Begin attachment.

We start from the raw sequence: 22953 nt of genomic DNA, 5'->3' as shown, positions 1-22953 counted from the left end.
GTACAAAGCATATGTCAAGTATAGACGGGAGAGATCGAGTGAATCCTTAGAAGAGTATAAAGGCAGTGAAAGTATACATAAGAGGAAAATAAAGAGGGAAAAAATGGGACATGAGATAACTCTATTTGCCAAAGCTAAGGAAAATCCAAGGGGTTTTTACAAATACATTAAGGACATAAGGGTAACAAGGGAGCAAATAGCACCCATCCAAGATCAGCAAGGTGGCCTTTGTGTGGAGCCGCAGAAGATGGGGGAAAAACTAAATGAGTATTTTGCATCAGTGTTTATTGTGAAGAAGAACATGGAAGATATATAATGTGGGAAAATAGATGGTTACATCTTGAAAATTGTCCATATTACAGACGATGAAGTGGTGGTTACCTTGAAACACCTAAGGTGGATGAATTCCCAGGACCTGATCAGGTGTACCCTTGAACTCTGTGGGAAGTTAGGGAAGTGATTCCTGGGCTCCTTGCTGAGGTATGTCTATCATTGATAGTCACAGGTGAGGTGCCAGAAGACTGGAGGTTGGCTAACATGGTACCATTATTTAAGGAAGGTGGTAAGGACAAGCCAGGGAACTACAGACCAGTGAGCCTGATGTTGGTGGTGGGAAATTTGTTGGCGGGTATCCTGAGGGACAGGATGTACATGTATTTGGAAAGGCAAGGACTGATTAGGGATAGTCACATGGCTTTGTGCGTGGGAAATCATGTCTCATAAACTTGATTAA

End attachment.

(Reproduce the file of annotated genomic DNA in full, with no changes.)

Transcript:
We start from the raw sequence: 22953 nt of genomic DNA, 5'->3' as shown, positions 1-22953 counted from the left end.
GTACAAAGCATATGTCAAGTATAGACGGGAGAGATCGAGTGAATCCTTAGAAGAGTATAAAGGCAGTGAAAGTATACATAAGAGGAAAATAAAGAGGGAAAAAATGGGACATGAGATAACTCTATTTGCCAAAGCTAAGGAAAATCCAAGGGGTTTTTACAAATACATTAAGGACATAAGGGTAACAAGGGAGCAAATAGCACCCATCCAAGATCAGCAAGGTGGCCTTTGTGTGGAGCCGCAGAAGATGGGGGAAAAACTAAATGAGTATTTTGCATCAGTGTTTATTGTGAAGAAGAACATGGAAGATATATAATGTGGGAAAATAGATGGTTACATCTTGAAAATTGTCCATATTACAGACGATGAAGTGGTGGTTACCTTGAAACACCTAAGGTGGATGAATTCCCAGGACCTGATCAGGTGTACCCTTGAACTCTGTGGGAAGTTAGGGAAGTGATTCCTGGGCTCCTTGCTGAGGTATGTCTATCATTGATAGTCACAGGTGAGGTGCCAGAAGACTGGAGGTTGGCTAACATGGTACCATTATTTAAGGAAGGTGGTAAGGACAAGCCAGGGAACTACAGACCAGTGAGCCTGATGTTGGTGGTGGGAAATTTGTTGGCGGGTATCCTGAGGGACAGGATGTACATGTATTTGGAAAGGCAAGGACTGATTAGGGATAGTCACATGGCTTTGTGCGTGGGAAATCATGTCTCATAAACTTGATTAA